Mopping up after last month's hail storm has highlighted super efficiency, hard work and dedication from UWA staff, students and supporters.
Within minutes of the hail pelting the Crawley Campus, Hugh McCaffrey was on the phone to the University's contractors, lining them up for repair work the following morning.
Soon afterwards, he left to pick up his daughter from the child care on Parkway.
"Hey you were quick!" said the staff there, assuming Mr McCaffrey, Manager of Building Services, had been sent to help them.
"So I spent more than an hour baling out water, then, just as I was finishing, I was called back to work.
"By 9.30 I decided we'd done all we could to make everything as safe as possible, so I again left for home."
When he finally arrived there, Mr McCaffrey found two broken skylights.
After securing them, he went to bed and lay awake wondering what to do about the windows in Winthrop Hall.
He came up with the idea of the Perspex sandwich, was back at work by 6am the next day and by 10am, the cherry picker, the scaffolding and the perspex sheets had arrived and the job of securing and cleaning up Winthrop Hall was under way.
Mr McCaffrey's is just one of many stories of staff who went beyond the call of duty to help the University recover from last month's storm damage and swing back into action.
The 3mm cathedral glass in eight colours for Winthrop Hall has been sourced in Melbourne and a contractor in Perth found to repair the windows, subject to Heritage Council approval.
Thousands of books have been lost from the Education, Architecture and Fine Art Library but acting University Librarian Margaret Jones said library staff had done a tremendous job in salvaging and repairing thousands more.
"The day after the storm, we started saving the high risk collection, packing them in boxes and hauling them up the stairs from the basement library," Ms Jones said. "Then the contractors arrived with a crane, quickly packed books into cages and lifted them into trucks to bring them over to the Reid Library. Keys Brothers did a fantastic job."
She said library staff had been able to unpack, sort and shelve more than 87,000 books in a space left by the map and Geology collections, which were moved at the end of last year into the new Science Library.
"We are now assessing exactly what's gone missing. Some will be irreplaceable, others we won't bother to replace, such as journals that are reliably available online. We have already placed orders for high-use collections."
FM plumber Derek Smith spent all night on the Tuesday after the storm manning the pump that was sucking the water out of the basement library. Then 80 cubic metres of sand was shovelled out. A wall may be built at the top of the slope to the library windows, to prevent water from Stirling Highway and Hampden Road from causing damage in the future.
Students in the Faculty of Natural and Agricultural Sciences lost up to a year's work when half of the glasshouses were smashed by hail. More than half the post-graduate students in Plant Biology are international students.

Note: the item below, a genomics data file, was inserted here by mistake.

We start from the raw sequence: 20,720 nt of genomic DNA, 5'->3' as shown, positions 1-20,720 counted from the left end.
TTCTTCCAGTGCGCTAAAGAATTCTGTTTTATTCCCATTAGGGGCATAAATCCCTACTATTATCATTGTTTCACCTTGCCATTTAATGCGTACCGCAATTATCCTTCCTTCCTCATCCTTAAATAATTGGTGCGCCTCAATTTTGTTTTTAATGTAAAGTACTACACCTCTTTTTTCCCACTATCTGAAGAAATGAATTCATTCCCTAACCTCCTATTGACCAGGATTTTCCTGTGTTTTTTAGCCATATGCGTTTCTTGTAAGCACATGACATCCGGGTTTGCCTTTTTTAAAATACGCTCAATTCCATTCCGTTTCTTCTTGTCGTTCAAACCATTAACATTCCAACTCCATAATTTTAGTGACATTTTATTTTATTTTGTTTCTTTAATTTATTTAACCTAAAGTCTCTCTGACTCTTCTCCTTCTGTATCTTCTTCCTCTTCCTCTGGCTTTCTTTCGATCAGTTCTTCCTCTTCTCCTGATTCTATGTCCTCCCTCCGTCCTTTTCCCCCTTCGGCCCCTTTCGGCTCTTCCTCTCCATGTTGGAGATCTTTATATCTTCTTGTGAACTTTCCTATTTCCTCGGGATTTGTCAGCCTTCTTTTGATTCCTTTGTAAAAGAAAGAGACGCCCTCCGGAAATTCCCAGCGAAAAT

Alan Luks, School Manager, Plant Biology said his School, like the rest of the University, was doing everything it could to ensure that students were supported throughout the repair process to minimise the impact on them.
"Based on our previous experiences it is likely that insurance will cover financial losses (fees, stipends/living allowances).
We also appreciate that this may come as cold comfort to some who have lost 12 months work and are many miles from home and their family support network," he said.
Most of the initial clean-up in the glasshouses was completed by Easter.
"We have lost about 55 per cent of our Plant Growth Facilities and are working on short term temporary fixes, with some glass houses operational under rigid safety conditions. Some should be operational with a temporary cladding in six to eight weeks ahead of permanent repairs.
"Unfortunately these may not be completed for the 2010 growing season, which will put much of our research back 12 months but we are working very hard to avoid this. We are using a plot in the Taxonomic garden for class materials so undergraduate units are not too adversely affected.
"FM and the Insurance office have been extremely helpful. And our Plant Growth Facilities team, Rob Creasy, Steve Mole and Bill Piasini, have worked non-stop to minimise the impact on our students and staff."
The Faculty Office for Medicine, Dentistry and Health Sciences is now relocated in four different locations and the Dean's office is in CTEC, following damage to their building at QEII. Faculty Manager Sue Henshall said it was unlikely the building would be habitable until much later in the year.
"It has been a difficult couple of weeks and I wouldn't say we are fully functioning yet. What could be retrieved from our flooded offices is largely still in boxes and we lost a lot of papers when the ceiling collapsed and water poured into the first floor and flowed down the walls and the staircase to the ground floor," she said.
"The staff have been marvellous, working long hours and maintaining good spirits, despite the fact that many had very damaged cars and some had damage to their homes. Operationally it is going to be tricky for some time to come as we are now four groups working at some distance rather than a cohesive Faculty Office."
Ms Henshall said there had been talk of the building being demolished but now it was likely it would be repaired. "The other University buildings on the QEII campus had some flooding but are back to normal operation as far as I'm aware," she said.